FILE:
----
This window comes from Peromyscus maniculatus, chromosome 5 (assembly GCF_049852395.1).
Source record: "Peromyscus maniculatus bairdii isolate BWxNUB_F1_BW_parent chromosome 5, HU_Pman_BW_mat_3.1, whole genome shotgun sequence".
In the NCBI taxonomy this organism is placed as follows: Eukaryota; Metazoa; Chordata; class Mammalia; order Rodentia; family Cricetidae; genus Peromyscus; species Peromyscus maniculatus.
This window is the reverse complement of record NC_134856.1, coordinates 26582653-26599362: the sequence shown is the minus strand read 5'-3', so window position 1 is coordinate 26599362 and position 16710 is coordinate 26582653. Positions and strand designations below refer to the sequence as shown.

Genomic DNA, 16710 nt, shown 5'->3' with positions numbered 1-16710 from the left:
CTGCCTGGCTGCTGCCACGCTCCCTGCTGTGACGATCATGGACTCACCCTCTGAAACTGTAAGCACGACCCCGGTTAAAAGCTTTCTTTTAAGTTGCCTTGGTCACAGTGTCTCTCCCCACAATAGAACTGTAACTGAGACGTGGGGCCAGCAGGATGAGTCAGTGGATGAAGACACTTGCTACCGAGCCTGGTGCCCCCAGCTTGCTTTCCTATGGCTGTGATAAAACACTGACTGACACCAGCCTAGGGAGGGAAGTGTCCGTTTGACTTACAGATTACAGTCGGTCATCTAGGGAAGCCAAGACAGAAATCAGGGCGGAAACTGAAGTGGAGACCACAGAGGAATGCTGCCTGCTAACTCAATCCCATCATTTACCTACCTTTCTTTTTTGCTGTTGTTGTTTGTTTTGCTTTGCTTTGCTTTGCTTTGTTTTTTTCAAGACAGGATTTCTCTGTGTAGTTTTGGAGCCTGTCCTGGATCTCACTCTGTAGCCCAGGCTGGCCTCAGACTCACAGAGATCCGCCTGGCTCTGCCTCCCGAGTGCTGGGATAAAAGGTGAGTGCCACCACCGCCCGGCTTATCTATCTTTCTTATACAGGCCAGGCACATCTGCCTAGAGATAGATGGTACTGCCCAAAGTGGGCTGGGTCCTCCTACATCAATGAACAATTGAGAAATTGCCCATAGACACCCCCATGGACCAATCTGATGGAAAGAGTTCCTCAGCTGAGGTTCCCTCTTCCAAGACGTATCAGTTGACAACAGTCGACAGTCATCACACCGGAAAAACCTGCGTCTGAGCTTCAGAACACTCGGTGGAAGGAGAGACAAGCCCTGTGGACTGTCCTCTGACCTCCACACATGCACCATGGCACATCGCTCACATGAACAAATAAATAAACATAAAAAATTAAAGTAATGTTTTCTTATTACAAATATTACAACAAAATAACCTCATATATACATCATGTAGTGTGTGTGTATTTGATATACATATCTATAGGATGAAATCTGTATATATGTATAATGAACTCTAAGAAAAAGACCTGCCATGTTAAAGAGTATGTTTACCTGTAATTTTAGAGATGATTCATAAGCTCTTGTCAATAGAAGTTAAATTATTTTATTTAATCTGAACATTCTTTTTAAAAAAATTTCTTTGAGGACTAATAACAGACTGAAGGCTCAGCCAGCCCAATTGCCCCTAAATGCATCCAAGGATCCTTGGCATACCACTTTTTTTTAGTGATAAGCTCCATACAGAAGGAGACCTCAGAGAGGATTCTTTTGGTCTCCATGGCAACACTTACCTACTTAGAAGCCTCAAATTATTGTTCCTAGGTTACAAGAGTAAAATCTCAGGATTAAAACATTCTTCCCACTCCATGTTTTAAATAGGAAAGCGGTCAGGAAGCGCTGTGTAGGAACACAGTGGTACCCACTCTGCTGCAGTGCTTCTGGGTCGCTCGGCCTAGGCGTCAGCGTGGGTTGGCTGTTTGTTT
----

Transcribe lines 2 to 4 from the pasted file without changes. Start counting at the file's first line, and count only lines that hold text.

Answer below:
Source record: "Peromyscus maniculatus bairdii isolate BWxNUB_F1_BW_parent chromosome 5, HU_Pman_BW_mat_3.1, whole genome shotgun sequence".
In the NCBI taxonomy this organism is placed as follows: Eukaryota; Metazoa; Chordata; class Mammalia; order Rodentia; family Cricetidae; genus Peromyscus; species Peromyscus maniculatus.
This window is the reverse complement of record NC_134856.1, coordinates 26582653-26599362: the sequence shown is the minus strand read 5'-3', so window position 1 is coordinate 26599362 and position 16710 is coordinate 26582653. Positions and strand designations below refer to the sequence as shown.